Swimming: Baker goes to school for Olympic qualifying

Cara Baker. Photo / Greg Bowker
Cara Baker. Photo / Greg Bowker

London hopeful Cara Baker is hoping to put some good lessons into practice in tomorrow's crucial Olympic qualifying 10km open water swim in Taupo.

The 21-year-old is favoured to secure one of the two spots up for grabs for the leading New Zealanders in the men's and women's races to progress to June's final qualifying event in Portugal.

The New Zealand 10km open water championship, which has attracted some of Australia's top swimmers, is part of the two-day Epic Swim in Lake Taupo this weekend comprising a range of championship and recreational swims.

The main focus is tomorrow's Olympic qualifier, with Baker wanting to avoid the problems of her last 10km effort at the 2011 world championships in China, when she needed medical clearance after fainting twice and finished 22nd.

"I learned a lot of things about myself in Shanghai, not just with the nutrition from the illness,'' Baker said. "I learned that mentally I am a lot stronger than I realised.

There are a few tactics I want to change and things with the feeding I want to change to see how it works out. I am learning with every race.''

Baker will find plenty of challengers in tomorrow's race, led by outstanding Taranaki swimmer Charlotte Webby and a pack of strong Australians led by 2009 world champion Melissa Gorman.

"The first thing is to get the job done and get in the top two Kiwis to get to Portugal,'' she said. "I don't want to have a race that is not competitive. What I am trying to learn and put into practice is how to race at a world-class level so I don't want it to be slower and tactical. That won't be the case with Melissa in the field.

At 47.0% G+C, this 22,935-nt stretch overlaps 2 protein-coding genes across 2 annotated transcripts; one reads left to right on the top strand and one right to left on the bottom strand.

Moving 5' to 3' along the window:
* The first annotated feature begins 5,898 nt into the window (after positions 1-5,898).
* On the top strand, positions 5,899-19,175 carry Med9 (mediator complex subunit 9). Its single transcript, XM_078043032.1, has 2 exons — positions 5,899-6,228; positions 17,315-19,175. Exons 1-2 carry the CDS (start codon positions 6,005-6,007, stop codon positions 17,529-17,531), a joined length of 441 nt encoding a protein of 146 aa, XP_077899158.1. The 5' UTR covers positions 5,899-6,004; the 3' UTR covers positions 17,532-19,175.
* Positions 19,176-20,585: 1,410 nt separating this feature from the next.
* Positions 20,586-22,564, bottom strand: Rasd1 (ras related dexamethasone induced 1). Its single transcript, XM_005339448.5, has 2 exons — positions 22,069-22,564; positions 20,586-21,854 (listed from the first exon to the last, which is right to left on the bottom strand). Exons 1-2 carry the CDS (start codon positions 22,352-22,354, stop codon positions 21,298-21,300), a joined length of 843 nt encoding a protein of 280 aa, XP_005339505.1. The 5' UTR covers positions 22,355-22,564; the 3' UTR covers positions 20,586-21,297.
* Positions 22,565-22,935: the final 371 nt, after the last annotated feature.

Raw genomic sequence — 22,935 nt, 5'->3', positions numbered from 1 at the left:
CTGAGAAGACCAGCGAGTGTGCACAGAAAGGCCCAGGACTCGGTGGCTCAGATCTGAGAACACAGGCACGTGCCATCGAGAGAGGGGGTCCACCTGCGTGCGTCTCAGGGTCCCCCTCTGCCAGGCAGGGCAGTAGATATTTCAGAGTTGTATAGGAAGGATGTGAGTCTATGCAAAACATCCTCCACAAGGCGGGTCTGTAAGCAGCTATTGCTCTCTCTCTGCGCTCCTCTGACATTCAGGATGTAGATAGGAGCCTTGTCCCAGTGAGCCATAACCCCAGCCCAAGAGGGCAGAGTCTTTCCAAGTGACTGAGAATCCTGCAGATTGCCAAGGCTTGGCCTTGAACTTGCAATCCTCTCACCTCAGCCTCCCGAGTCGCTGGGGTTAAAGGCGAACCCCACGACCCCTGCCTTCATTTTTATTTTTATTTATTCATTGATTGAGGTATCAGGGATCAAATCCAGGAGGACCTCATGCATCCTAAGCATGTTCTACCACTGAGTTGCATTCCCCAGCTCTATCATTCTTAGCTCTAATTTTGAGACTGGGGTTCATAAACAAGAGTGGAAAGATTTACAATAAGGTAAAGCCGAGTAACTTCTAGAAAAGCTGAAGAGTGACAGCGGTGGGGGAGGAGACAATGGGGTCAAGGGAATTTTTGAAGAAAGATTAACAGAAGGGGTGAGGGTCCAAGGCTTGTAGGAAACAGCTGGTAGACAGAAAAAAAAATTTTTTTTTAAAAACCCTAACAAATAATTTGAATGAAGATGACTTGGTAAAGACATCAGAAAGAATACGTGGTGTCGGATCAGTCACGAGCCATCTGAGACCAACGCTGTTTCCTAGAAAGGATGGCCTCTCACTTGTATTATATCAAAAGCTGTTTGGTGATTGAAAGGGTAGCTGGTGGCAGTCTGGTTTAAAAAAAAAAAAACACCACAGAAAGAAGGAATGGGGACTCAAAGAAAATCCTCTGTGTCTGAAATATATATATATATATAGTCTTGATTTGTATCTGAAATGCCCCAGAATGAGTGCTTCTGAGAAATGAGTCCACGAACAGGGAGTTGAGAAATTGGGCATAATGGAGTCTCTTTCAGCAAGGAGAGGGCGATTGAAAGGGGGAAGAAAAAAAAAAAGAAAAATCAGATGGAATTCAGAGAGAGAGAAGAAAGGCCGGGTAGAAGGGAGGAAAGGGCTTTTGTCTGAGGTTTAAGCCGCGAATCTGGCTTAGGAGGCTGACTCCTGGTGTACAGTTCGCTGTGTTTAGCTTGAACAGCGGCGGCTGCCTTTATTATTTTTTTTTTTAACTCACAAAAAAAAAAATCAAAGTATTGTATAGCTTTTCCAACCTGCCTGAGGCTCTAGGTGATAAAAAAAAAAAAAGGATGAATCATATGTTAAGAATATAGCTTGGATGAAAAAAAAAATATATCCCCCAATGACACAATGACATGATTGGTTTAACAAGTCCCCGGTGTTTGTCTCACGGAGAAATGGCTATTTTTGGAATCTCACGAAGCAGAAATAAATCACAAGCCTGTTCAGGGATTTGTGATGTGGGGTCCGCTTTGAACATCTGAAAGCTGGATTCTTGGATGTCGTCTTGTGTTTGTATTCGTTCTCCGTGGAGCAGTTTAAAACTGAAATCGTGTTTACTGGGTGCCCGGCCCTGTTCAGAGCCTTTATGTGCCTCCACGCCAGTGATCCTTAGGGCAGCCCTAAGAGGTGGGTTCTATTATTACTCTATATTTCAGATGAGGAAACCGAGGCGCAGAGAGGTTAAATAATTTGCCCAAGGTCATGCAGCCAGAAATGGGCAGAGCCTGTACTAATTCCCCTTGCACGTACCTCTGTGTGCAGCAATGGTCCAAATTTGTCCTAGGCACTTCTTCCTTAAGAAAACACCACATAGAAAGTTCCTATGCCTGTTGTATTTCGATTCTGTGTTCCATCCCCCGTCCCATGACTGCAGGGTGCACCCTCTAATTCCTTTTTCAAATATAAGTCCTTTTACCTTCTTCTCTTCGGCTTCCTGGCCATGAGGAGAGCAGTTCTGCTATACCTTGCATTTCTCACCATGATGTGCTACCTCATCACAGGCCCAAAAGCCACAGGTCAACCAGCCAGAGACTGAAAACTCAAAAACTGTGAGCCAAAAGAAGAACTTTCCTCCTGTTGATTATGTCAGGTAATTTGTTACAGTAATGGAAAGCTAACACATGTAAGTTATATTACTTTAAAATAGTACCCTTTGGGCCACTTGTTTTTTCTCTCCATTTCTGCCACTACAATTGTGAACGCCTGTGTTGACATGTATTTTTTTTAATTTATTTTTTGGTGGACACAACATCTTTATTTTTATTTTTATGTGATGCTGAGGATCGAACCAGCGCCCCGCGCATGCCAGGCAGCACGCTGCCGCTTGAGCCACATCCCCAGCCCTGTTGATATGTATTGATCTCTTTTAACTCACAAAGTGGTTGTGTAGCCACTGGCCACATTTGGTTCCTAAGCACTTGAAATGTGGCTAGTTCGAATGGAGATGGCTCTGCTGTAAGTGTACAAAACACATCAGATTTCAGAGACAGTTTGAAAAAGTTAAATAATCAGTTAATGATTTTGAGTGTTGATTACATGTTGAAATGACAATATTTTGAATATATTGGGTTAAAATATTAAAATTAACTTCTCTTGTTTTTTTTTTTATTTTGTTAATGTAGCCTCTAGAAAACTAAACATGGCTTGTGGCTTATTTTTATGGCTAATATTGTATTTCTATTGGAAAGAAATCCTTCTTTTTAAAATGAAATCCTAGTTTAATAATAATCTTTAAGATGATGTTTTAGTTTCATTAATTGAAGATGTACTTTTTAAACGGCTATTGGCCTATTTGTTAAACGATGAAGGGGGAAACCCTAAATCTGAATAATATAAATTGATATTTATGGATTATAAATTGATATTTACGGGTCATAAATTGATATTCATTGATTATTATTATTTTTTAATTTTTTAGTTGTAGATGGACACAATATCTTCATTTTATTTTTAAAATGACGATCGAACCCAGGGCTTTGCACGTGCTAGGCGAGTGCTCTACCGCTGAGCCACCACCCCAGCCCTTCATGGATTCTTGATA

"Charlotte Webby is coming back from competing in the 200m butterfly in the pool. In the State Ocean Series we have been fighting it out together.

"It will definitely be good as New Zealanders to go against Melissa to see where we stand in terms of our preparations for Portugal. She is currently in the top 10 in the world in the pool right now and in open water she is easily in the top five and will probably win a medal in the Olympics.''

A key change will see the women compete in their own wave and not in a mass start with the men. It has prompted Baker to rethink her approach.

"With Melissa in the field, it should be a strong pace upfront and, if that's the case, it is exactly what I need. I am still building and Taupo will be a matter of taking what I learned from the worlds to that swim.

"I want to play around with a few things in terms of my swim plan. I want to get in there and have a good swim and see just where I am at in terms of my preparation.''

Webby has been hard at work under coach Sue Southgate in New Plymouth after spending a month under much-vaunted Australian coach Ken Wood last year, in the same programme as Gorman.

Other Kiwis to watch include Bridget Maher (Waterhole, Auckland) and Emma Robinson (Capital) while Gorman, the five-time Australian champion, heads a trio of visitors from across the Tasman along with Jessica Bayliss and Emily Seymour.

The men's race features a battle among the Kiwis including Kane Radford (Rotorua), defending champion Phillip Ryan (Waterhole), Casey Glover (Capital, Wellington), Jonathan Pullon (Waterhole) and Stefan Talbot (Howick Pakuranga). They will have plenty of competition in the form of Fina World Cup winner Trent Grimsey and fellow Australian Josh Richardson.

- APNZ

© Copyright 2014, APN New Zealand Limited

Assembled by: (static) on red akl_a5 at 20 Apr 2014 15:32:44 Processing Time: 543ms